Friday 15 August 2008

Pocket monster




This guy's physical and vocal resemblance to an android is, truly, remarkable. But his product seems to rock.


So I saw this yesterday.

I've had a three year old old-for-2005-got-it-cheap mobile phone that I have felt no need to upgrade because it's basic and simple, and doesn't try to pretend to look like a computer, like the current crop of mobile phones do, without doing much, if anything, else. They're trying to chase iPhone's arse, but they've just gotten wider and bigger and have more flashing colours and mimic the physical appearance of the iPhone, but basically all they do is transmit voice and short text information.

So far, my reluctance to hook up to an iPhone subscription is twofold: I am living rootlessly at the moment, and currently you have to subscribe for some lengthy period of time to a particular server, and this just doesn't rhyme with the way I live. And secondly, it's not cheap. I hardly ever use my mobile phone. But I use the internet constantly, and I spend hours every day on my laptop. And that's what the iPhone is talking about.

Ultimately, the iPhone is a small device, which is what is great about it, and also its limitation. I can't edit movies on an iPhone, I can't record songs, it's not really feasible to pore over a tiny screen to write anything for much time, without getting a headache. So it is what it is, and its scope as a work tool is limited. But in terms of a constant internet companion, now THAT is something I can understand. Maybe it'll mean I'll get out more!

Whether I get an iPhone, however, despite my affection for the Mac OS, is moot. Check this out: a Linux/Google version of iPhone is on the way by the end of this year, the Android platform, which, if you look at the video at the top of this post, seems to be really drawing together the various google applications into an open platform pocket internet device. I'm excited to find out how they release it.

The interesting thing about all this generation of device, of which the iPhone is clearly the first to emerge, is that they really make redundant the telecommunications industry standard of paying in terms of 'minutes' spent engaging with the network. There has been a revolution in my own life this past year since I got this laptop (a year old tomorrow!) and iPod and basically the software therein: the iLife suite, the iWork suite, and New York city's freely available wifi. Not every city has wifi running on tap in the same way, partly to do with the sheer density of New York and the way it runs, partly to do with the fact that networks in Ireland, at least, and Spain and Denmark I think also, embed a password as a requisite part of signing onto their broadband package. I have only found an open individual subscription in Ireland once: people seem to guard their wifi access as if throngs of laptop owners would be likely to flock to their doorstep and hang around in the rain, nudging ever closer to the wall, eagerly googling.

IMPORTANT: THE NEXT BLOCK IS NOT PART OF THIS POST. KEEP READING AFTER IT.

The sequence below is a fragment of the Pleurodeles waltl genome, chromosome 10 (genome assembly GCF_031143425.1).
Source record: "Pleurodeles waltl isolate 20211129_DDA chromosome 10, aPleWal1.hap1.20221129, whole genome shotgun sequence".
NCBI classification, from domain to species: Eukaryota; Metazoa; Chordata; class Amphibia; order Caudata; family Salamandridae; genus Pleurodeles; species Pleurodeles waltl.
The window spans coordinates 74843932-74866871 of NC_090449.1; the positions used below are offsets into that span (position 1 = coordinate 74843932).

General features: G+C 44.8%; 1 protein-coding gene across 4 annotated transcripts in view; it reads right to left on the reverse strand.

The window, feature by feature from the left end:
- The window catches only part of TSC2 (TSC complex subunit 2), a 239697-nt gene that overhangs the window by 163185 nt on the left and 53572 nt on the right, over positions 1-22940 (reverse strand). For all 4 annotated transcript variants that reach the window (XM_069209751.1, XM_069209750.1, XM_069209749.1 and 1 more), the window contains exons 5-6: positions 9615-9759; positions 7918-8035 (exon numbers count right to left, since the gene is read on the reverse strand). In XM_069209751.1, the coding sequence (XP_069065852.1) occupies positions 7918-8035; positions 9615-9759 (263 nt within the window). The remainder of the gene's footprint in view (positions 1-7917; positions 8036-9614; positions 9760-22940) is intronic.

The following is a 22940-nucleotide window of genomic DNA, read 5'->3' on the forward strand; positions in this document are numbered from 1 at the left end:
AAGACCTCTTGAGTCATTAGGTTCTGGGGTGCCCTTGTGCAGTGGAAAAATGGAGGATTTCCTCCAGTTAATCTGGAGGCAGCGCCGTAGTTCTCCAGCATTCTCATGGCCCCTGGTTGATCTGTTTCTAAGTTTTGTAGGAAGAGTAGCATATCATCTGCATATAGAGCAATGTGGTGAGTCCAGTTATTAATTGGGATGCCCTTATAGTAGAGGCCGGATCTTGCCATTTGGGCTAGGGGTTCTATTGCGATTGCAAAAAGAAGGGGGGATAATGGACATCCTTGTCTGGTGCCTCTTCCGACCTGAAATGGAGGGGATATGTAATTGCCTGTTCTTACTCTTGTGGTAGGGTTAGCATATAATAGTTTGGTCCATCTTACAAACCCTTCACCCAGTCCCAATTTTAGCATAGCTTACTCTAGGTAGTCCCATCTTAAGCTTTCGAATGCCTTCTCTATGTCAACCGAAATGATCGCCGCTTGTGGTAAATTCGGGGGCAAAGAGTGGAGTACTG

It is only when a city's culture understands the need for the internet to be like running water, freely available, run on individual subscriptions, but with an open sensibility so that if you find yourself out of range of your own house-based connection, then you'll always find a friendly port to give you access. It's an alternative community idea, it's about building internet infrastructure, understanding that people live mobile lives, and some live more mobile lives than others.

Less than a year ago, I found Dublin to be a very inhospitable place to wifi access. Everything was on a charge-basis, none of the hotels had open access, and cafes offered 'free' wifi in the form of a password that gave 20 minutes of access, presumably because of a fear that people would linger ever slightly over their coffee if the wifi was on tap. Well, it's a long way from Brooklyn's fields of white laptops, one to a table, that have colonised some of the city's hipper cafes, mini office spaces for cash strapped writers, developers, designers, students. Yeah, I don't know how these coffee shops pay their rent either, but it's a part of what makes New York so interesting: subcultures develop and teem over. Endlessly dancing circles.

Anyway, last weekend I found a few more Dublin hostelries advertisting 'free wifi' in their windows. I also got the impression that it had been a bad summer for the hospitality industry, so maybe they've got to work a little harder for that five euro skinny vanilla latte, but it seems like a step in the right direction, a necessary direction.

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